In a previous Op-Ed we argued that the 3.5 crore band-aid plan for the revival of Malayalam Cinema is, for lack of better word, idiotic. While the cost of living, though subsidized by the hard working Gulf Malayalees, is going through the roof, the band-aid plan will make people more poor instead of the other way. It just adds an artificial constraint, without addressing the fundamental issues of script and infrastructure. This is like replacing the roof when a flood is attacking the basement.
Even if you make low-budget movies, where is the infrastructure to release it and where are the multiplexes to show it? One of the pioneers of parallel cinema, or movies which showed what socialism did to India, Shyam Benegal tells us that without corporate houses and multiplexes, the film industry cannot survive.
But with the multiplexes having come in today, theatre themselves are 200-300 seaters. And even if you sell 20 tickets or 30 tickets, you’re still okay. And it’s much more equitable sharing. This has made a difference and the economics of filmmaking has changed to that extent.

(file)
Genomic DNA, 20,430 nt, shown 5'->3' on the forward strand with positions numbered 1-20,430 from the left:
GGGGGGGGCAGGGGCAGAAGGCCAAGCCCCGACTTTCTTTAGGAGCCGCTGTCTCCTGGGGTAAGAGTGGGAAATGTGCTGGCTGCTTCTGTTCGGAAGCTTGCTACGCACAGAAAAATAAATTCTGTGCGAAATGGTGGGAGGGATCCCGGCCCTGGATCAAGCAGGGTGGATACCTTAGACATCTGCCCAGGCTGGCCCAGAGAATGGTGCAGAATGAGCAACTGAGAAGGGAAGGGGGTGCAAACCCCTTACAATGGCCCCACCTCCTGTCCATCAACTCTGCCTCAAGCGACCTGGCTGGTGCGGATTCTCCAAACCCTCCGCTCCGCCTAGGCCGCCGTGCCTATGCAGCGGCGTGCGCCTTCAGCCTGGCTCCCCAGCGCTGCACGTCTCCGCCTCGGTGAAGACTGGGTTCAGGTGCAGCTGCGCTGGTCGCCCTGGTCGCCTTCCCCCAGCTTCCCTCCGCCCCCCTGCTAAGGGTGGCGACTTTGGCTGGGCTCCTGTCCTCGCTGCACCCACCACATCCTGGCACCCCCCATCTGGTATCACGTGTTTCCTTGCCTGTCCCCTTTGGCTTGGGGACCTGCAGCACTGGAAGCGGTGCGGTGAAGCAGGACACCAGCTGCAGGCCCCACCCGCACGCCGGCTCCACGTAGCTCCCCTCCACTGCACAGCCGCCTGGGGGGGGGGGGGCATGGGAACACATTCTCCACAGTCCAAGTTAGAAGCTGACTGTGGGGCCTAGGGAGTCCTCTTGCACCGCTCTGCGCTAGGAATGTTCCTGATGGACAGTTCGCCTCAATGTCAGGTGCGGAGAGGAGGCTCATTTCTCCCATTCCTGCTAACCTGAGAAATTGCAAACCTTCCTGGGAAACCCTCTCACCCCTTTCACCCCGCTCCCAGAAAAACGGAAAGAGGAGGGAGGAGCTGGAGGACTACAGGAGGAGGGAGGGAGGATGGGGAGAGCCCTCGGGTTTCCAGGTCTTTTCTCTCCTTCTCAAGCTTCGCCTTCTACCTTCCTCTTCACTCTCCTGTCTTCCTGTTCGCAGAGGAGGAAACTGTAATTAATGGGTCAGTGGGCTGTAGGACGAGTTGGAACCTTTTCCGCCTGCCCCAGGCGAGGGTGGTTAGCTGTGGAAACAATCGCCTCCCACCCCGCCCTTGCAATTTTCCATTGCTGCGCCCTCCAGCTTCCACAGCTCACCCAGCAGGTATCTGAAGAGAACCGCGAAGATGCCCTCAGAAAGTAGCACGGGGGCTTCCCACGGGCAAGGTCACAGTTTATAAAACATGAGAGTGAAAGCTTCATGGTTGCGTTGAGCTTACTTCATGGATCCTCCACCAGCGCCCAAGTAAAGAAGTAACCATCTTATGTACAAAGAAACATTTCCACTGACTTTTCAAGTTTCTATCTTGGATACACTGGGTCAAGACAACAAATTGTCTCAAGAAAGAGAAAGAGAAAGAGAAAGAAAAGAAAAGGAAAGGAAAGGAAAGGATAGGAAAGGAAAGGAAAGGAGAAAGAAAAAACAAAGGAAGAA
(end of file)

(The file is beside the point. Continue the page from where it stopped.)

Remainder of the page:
The advantage when you make with corporates is that you don’t have a problem of releasing the film. The films will get released. If you don’t have that kind of backing, you make a small picture [that] does not cost much [but] if you’re not going to get a release it’s a problem.[ ‘Star prices have hit the roof”]
We saw one excellent movie – Kanne Madanguka – few years back. Navya Nair got the best actress award too. The director of the movie himself was sticking posters in various film festivals. There was another movie called Saira, for which won the best actress award. Thus excellent movies, which don’t get released, are still being made. It would be a boost to those film makers, if the “band-aid” people had little more depth in thinking.